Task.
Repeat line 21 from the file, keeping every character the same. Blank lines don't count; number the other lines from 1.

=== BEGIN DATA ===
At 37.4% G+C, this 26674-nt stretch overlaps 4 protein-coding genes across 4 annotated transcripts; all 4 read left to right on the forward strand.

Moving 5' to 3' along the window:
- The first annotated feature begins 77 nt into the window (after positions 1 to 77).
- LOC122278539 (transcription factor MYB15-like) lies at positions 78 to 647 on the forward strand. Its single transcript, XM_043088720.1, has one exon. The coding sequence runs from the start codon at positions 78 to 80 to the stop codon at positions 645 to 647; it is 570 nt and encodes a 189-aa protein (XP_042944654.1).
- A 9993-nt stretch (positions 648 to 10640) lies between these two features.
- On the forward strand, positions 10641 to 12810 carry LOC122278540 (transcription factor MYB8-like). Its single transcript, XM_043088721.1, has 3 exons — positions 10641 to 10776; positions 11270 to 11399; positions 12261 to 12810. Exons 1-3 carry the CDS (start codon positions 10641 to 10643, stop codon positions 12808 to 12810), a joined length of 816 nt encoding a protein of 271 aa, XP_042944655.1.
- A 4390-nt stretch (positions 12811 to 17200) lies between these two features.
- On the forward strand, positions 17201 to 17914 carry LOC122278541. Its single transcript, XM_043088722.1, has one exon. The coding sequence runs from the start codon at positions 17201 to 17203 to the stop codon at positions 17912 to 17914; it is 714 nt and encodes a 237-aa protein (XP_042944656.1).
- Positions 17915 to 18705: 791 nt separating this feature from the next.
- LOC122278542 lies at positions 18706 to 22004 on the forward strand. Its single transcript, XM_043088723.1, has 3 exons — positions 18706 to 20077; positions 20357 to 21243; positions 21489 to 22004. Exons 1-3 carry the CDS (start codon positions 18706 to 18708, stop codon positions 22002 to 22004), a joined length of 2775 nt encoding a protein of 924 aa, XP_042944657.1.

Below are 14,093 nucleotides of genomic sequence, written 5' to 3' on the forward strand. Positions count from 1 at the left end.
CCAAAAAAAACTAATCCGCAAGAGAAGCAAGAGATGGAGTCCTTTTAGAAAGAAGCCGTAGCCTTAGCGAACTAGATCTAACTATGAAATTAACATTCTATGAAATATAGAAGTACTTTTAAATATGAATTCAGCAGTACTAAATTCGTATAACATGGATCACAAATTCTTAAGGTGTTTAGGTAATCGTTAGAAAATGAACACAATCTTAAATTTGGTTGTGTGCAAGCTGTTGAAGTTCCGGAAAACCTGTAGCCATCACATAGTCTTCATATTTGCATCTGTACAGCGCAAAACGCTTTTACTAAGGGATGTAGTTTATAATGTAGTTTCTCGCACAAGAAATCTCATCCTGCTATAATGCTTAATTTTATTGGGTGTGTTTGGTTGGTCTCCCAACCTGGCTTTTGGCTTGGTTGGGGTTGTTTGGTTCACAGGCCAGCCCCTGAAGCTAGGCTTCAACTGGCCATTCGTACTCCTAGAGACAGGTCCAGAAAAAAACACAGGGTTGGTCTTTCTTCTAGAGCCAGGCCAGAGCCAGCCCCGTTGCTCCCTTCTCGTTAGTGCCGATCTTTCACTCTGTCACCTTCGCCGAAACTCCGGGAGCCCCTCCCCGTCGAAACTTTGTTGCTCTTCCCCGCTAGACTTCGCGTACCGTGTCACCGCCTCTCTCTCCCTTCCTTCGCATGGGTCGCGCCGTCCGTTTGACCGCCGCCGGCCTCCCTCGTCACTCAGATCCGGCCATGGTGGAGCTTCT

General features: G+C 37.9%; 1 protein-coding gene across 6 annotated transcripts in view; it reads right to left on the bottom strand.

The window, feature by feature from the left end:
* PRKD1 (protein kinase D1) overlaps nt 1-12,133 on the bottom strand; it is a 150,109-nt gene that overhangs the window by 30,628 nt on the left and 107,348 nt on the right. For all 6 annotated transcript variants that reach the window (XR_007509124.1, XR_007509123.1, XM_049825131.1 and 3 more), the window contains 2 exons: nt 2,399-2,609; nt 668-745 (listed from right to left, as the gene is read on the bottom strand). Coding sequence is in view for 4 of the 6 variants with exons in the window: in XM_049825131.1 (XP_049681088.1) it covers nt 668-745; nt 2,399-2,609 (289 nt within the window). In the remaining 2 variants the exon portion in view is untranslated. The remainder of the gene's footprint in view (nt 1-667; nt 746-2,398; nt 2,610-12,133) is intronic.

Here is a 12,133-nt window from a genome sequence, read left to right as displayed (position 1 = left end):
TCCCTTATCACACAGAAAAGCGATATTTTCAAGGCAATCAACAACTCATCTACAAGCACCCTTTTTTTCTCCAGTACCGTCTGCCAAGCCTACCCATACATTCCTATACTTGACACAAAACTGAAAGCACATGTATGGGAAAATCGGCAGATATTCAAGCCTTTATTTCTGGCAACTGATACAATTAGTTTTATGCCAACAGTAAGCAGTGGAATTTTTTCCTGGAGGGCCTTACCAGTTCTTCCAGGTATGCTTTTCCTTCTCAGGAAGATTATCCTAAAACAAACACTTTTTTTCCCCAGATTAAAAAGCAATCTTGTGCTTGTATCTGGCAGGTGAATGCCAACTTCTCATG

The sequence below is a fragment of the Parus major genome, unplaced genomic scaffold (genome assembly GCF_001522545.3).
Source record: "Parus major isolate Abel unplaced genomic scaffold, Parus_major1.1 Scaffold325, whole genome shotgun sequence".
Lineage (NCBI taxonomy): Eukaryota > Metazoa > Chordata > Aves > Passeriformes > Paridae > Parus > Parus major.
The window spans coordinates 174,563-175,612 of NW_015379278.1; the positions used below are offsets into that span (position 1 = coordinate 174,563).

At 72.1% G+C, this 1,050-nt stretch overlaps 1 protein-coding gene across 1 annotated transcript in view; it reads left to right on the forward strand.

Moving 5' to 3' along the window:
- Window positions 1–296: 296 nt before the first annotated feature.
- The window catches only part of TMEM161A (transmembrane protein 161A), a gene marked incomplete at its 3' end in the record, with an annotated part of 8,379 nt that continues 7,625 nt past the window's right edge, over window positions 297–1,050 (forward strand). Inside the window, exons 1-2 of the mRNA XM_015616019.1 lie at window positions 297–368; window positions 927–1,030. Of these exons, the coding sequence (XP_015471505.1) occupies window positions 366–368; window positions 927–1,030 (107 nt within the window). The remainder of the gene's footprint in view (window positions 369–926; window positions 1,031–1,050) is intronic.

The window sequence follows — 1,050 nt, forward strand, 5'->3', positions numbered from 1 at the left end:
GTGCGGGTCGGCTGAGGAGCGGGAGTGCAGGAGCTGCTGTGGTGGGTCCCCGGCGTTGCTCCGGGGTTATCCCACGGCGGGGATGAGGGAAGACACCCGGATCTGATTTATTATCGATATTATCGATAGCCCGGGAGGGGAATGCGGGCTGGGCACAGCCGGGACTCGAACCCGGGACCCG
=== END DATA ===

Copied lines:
The window spans coordinates 174,563-175,612 of NW_015379278.1; the positions used below are offsets into that span (position 1 = coordinate 174,563).